The good news is, this is only the beginning, and Queen Sugar has plenty of time to complicate Charley’s narrative. The presentation of her celebrity lifestyle didn’t work for me, and so I look forward to watching her new life unfold down south (though she will surely be forced to deal with the LA world she’s leaving behind). By the end of “First Things First,” she’s arrived in Louisiana, and her grief-stricken collapse into Nova’s arms tells us that we have plenty to look forward to. Tension between these sisters and their brother will make for some compelling TV, as I expect they’ll all be redefining themselves in a world without their father.
The beauty of poetry is that it can convince you of anything. I’ve written about how it has convinced me that, as a black woman, I am capable of being free, and Queen Sugar, understood as a kaleidoscopic portrait of black womanhood, already has a similar effect. But the danger of poetry is that it can convince you of anything: it can be so beautiful, that it tricks and manipulates those who drink it in. Its form can be so affective, that one forgets about the content—or forgives the content, for being flawed. TV doesn’t quite have the same luxury, so Queen Sugar, stunning as it is to simply look at, will have to do the work required to make the plot as exquisite as the visual poetry it already boasts. The good news is: Ava DuVernay. My time spent with her work tells me that we can expect the director and her team at OWN to make good on the promise of reinventing the family drama, one stanza—or scene—at a time.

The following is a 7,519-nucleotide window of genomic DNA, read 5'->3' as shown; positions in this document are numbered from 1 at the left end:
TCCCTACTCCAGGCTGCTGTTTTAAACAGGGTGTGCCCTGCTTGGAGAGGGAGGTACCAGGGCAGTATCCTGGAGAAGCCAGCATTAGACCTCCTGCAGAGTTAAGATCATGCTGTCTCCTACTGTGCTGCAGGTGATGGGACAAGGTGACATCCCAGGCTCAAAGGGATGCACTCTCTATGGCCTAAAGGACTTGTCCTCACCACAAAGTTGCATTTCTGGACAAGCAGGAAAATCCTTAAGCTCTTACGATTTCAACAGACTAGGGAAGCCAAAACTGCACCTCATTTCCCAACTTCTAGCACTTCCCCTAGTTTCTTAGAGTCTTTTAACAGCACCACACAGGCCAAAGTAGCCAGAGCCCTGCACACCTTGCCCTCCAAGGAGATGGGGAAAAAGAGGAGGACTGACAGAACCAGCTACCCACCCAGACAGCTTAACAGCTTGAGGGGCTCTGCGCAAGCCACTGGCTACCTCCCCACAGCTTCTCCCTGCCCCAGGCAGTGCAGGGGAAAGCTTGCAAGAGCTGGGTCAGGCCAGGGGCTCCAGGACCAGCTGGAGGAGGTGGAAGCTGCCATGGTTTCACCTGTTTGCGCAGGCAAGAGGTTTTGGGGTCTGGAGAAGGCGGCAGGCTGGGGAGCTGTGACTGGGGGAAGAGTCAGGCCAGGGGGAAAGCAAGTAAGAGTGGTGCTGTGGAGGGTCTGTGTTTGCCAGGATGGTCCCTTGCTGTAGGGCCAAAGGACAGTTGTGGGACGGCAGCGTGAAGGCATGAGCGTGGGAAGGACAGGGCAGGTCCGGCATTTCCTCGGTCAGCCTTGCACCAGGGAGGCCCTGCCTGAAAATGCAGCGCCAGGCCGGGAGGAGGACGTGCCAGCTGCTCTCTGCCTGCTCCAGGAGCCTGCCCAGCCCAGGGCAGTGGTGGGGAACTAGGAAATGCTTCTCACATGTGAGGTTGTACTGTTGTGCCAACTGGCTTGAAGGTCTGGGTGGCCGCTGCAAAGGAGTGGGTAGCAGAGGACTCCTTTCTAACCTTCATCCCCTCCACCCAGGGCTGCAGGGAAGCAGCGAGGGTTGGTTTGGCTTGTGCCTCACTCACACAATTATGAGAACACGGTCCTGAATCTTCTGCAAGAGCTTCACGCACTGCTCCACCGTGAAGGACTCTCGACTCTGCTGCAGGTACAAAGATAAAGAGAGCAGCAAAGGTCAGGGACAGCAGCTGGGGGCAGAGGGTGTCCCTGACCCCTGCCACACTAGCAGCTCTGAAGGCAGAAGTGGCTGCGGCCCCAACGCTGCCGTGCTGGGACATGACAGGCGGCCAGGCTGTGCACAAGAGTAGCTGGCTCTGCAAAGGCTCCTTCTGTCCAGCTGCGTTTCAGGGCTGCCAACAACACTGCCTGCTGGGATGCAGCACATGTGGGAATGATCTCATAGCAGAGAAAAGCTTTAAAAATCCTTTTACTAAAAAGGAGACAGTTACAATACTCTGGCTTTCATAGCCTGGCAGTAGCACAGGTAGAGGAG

Shannon M. Houston is a Staff Writer and the TV Editor for Paste. This New York-based writer probably has more babies than you, but that’s okay; you can still be friends. She welcomes almost all follows on Twitter.